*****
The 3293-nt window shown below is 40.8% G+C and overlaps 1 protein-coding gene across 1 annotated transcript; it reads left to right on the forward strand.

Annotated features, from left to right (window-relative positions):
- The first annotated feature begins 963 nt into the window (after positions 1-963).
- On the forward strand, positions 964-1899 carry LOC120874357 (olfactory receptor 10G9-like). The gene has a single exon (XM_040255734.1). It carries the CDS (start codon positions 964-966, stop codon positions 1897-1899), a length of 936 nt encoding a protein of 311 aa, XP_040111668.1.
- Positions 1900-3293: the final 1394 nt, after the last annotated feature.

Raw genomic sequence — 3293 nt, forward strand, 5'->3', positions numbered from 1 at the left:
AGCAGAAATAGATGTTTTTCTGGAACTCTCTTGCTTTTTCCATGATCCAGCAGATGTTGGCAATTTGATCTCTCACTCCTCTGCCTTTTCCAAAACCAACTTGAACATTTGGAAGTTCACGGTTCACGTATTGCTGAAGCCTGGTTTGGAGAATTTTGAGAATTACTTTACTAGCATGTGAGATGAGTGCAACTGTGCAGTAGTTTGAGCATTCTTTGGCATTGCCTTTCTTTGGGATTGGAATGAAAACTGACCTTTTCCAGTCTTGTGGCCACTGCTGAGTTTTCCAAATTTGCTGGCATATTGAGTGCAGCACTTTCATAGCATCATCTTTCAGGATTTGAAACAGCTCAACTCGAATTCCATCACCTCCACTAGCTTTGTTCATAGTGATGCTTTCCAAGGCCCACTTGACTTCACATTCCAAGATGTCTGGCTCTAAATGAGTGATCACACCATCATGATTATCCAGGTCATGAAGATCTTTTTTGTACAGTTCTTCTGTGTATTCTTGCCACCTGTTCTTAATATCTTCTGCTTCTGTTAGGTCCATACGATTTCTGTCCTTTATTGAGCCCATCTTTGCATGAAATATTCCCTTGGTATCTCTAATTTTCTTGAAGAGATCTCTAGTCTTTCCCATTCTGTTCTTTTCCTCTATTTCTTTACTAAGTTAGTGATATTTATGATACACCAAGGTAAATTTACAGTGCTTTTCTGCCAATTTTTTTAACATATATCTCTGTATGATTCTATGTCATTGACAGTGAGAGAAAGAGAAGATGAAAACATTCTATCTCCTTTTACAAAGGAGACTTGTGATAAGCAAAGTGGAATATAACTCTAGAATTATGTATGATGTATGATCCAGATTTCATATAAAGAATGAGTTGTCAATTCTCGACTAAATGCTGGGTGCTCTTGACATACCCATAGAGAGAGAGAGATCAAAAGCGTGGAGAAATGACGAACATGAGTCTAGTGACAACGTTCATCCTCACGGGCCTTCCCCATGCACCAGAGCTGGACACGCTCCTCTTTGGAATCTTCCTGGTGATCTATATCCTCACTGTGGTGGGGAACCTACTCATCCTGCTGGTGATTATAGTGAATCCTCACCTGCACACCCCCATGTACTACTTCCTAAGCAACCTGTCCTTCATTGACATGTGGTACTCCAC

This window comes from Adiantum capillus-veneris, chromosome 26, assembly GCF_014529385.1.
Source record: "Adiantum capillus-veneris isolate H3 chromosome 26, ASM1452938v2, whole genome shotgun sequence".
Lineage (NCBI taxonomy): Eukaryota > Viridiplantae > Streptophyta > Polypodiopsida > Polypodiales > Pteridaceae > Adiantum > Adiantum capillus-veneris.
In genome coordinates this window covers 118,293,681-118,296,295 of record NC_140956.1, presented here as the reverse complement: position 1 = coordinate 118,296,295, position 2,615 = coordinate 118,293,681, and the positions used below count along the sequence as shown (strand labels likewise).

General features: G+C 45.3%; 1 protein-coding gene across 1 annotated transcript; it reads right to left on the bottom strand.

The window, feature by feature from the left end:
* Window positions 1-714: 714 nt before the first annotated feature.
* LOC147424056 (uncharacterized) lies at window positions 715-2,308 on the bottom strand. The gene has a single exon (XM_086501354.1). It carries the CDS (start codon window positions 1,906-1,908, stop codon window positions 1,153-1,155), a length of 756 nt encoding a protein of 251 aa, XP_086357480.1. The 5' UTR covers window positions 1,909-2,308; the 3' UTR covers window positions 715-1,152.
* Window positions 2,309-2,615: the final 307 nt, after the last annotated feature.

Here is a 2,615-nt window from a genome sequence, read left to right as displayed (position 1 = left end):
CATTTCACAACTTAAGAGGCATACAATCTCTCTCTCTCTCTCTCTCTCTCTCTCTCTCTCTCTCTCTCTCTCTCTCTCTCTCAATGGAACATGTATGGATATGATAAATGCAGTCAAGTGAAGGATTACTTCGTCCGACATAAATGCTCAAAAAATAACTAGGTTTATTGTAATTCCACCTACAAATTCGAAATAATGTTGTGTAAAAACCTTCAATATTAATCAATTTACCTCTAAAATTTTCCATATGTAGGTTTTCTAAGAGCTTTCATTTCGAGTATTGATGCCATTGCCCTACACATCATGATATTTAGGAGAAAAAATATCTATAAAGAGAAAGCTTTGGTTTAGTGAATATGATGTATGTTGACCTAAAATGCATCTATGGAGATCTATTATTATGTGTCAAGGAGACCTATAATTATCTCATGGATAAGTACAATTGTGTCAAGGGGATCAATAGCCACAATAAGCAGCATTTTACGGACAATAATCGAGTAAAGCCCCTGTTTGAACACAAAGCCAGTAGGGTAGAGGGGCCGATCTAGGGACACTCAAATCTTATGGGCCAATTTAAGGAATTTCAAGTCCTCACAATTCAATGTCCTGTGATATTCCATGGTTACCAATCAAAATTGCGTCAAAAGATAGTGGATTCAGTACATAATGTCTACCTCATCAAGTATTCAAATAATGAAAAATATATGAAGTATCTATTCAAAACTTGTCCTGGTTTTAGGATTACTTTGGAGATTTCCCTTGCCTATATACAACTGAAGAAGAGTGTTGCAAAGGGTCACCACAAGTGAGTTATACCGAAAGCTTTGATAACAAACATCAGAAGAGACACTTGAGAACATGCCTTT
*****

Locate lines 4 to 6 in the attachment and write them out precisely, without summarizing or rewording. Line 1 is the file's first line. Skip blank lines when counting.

- On the forward strand, positions 964-1899 carry LOC120874357 (olfactory receptor 10G9-like). The gene has a single exon (XM_040255734.1). It carries the CDS (start codon positions 964-966, stop codon positions 1897-1899), a length of 936 nt encoding a protein of 311 aa, XP_040111668.1.
- Positions 1900-3293: the final 1394 nt, after the last annotated feature.

Raw genomic sequence — 3293 nt, forward strand, 5'->3', positions numbered from 1 at the left: